Achieving Lifelong Family Permanency


Foster care is intended to be a temporary intervention in the life of a child. Yet far too many children stay in foster care too long and move too often – exacerbating the trauma that led to the child being removed from their family in the first place. Likewise, too many youth age-out of foster care each year without legal parents and without even a network of supportive family relationships. The outcomes for these youth are often grim.

Over the last two decades multiple initiatives have demonstrated that when improved, best practices are used, it is probable that timely permanency can be achieved for all children in foster care. Unfortunately, these improved practice models are not yet widely used, in part to outdated notions about which families can successfully parent and which children are “adoptable.”

As a result, our children suffer unnecessarily long and unstable tenures in foster care, and the child welfare system fails its purpose for intervening in the first place – to ensure that children have a safe, stable and permanent family.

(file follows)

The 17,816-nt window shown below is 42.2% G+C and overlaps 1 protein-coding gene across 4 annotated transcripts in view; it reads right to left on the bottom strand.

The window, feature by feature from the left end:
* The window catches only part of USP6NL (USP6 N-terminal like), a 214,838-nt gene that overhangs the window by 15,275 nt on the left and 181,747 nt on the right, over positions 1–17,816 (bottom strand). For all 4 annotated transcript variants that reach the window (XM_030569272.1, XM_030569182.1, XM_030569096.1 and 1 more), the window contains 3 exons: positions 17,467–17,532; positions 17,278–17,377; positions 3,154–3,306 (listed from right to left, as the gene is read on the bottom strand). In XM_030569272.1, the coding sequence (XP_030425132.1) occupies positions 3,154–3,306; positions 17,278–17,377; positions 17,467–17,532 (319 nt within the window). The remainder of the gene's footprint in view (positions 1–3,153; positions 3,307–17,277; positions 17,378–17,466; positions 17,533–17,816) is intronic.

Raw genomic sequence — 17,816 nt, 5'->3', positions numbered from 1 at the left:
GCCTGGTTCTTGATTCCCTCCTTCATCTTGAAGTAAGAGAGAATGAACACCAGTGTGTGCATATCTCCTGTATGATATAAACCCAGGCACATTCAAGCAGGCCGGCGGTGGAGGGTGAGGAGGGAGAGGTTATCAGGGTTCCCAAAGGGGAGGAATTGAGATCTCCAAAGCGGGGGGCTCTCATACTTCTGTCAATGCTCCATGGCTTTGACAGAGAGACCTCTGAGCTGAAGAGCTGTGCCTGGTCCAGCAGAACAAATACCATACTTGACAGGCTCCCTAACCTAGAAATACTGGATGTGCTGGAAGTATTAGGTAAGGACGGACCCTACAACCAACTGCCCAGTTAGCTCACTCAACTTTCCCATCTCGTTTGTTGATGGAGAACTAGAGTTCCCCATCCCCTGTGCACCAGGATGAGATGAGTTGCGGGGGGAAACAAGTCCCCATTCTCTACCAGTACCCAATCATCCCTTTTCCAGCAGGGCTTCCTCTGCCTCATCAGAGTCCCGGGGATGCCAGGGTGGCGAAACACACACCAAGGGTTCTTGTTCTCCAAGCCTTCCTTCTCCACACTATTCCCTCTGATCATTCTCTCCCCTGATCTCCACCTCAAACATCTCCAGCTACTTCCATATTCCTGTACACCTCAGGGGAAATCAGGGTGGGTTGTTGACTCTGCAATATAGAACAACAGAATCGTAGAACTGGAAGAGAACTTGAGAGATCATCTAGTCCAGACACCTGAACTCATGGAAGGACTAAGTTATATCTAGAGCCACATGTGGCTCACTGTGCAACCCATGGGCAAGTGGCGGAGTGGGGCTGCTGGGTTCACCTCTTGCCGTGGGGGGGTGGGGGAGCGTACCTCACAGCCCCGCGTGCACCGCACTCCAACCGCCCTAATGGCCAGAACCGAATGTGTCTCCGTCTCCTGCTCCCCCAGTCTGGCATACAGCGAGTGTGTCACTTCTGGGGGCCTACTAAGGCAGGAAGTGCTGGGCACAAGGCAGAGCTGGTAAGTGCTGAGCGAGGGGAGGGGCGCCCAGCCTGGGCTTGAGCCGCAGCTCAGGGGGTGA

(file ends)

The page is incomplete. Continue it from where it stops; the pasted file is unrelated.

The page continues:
• Regardless of a child’s age, individual needs, or complex family circumstances, permanency planning must begin early and continue until the child exits the foster care system to a legally secure family.
  • Effective post-permanency support services should be readily available to the families that youth enter – whether it is through reunification, legal guardianship or adoption.
  • Permanency is achieved by reunification with birth family, legal guardianship, adoption, or in some jurisdictions, permanent relative placement.
  • Another Planned Permanent Living Arrangement (APPLA/OPPLA) or Long term foster care (LtFC) are not permanency goals.
  • “Stepping down” from a group home or residential placement to a less restrictive, family-based placement is not a permanency outcome.
  • Best effective practices should be prioritized including:
    • Family Search and Engagement partnered with creative, flexible family preservation services
    • Intensive child-specific recruitment, informed by child/youth voice and participation
    • Concurrent Permanency Planning
    • Promoting Readiness for Permanency